Experts have explored the possibility of the bombings being a response to the Christchurch mosque shooting. But a time-line analysis reveals that there wasn’t enough time between the two incidents for a coordinated attack of such magnitude to be planned and executed.
The fact that suicide bombers were employed also reveals a lot. It takes a few months to radicalize an individual and even longer to convince individuals to take on suicide missions. Only a few from a large pool of recruits are willing to give up their lives for a stated cause. This suggests that the radicalization movement in Sri Lanka is extensive, and not entirely home-grown. The alleged involvement of ISIS might imply some Saudi and Salafi influences. The Salafi movement which has its origins in the Middle-East has found its way to the south Asian peninsula, which is becoming a turf for spreading radical ideas.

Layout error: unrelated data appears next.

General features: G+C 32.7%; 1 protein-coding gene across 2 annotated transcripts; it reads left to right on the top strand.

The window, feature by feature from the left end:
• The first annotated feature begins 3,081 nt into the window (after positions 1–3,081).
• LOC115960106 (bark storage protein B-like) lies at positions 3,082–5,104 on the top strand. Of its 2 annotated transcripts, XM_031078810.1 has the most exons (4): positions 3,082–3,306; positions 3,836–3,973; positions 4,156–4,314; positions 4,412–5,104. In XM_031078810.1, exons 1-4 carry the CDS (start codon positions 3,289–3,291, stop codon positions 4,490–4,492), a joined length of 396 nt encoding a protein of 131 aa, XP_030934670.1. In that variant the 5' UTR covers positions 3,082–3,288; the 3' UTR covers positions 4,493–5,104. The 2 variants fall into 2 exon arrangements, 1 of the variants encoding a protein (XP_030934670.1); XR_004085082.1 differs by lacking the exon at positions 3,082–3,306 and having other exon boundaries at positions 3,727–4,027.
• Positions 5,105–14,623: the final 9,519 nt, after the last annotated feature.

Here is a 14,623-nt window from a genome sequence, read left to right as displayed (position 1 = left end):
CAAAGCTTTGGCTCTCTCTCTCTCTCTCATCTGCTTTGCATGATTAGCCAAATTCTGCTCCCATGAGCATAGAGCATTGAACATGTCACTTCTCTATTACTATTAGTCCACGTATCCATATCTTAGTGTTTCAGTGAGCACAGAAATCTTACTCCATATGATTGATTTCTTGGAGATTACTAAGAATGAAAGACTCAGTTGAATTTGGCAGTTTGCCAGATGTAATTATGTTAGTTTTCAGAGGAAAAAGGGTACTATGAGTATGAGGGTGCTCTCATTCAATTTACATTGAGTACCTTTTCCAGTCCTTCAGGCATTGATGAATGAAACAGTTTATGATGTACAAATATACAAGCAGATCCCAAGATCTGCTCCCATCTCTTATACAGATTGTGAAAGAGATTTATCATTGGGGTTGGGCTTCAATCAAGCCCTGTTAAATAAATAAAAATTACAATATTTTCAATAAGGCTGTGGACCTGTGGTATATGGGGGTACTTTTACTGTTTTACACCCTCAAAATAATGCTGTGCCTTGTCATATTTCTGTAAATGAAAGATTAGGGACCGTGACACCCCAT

So what led to such an escalation, ultimately culminating in a deadly attack? Since the formation of the Sri Lankan state in 1948, minorities have been marginalised. The constitution does not provide for minorities to occupy high offices in the country. Communal discord between the Buddhist majority and the Muslim minority in Sri Lanka has been escalating over the past couple of years. Since the defeat of the Liberation Tigers of Tamil Eelam (LTTE) in 2009, successive Lankan governments have been unable to bridge this ethnic divide. A larger distribution of wealth among the Muslim community, who have been successful merchants, might have led to feelings of resentment among the majority community. It is quite obvious that despite seventy one years of independence, Sri Lanka is still searching for solutions to maintain communal harmony and inter-faith trust.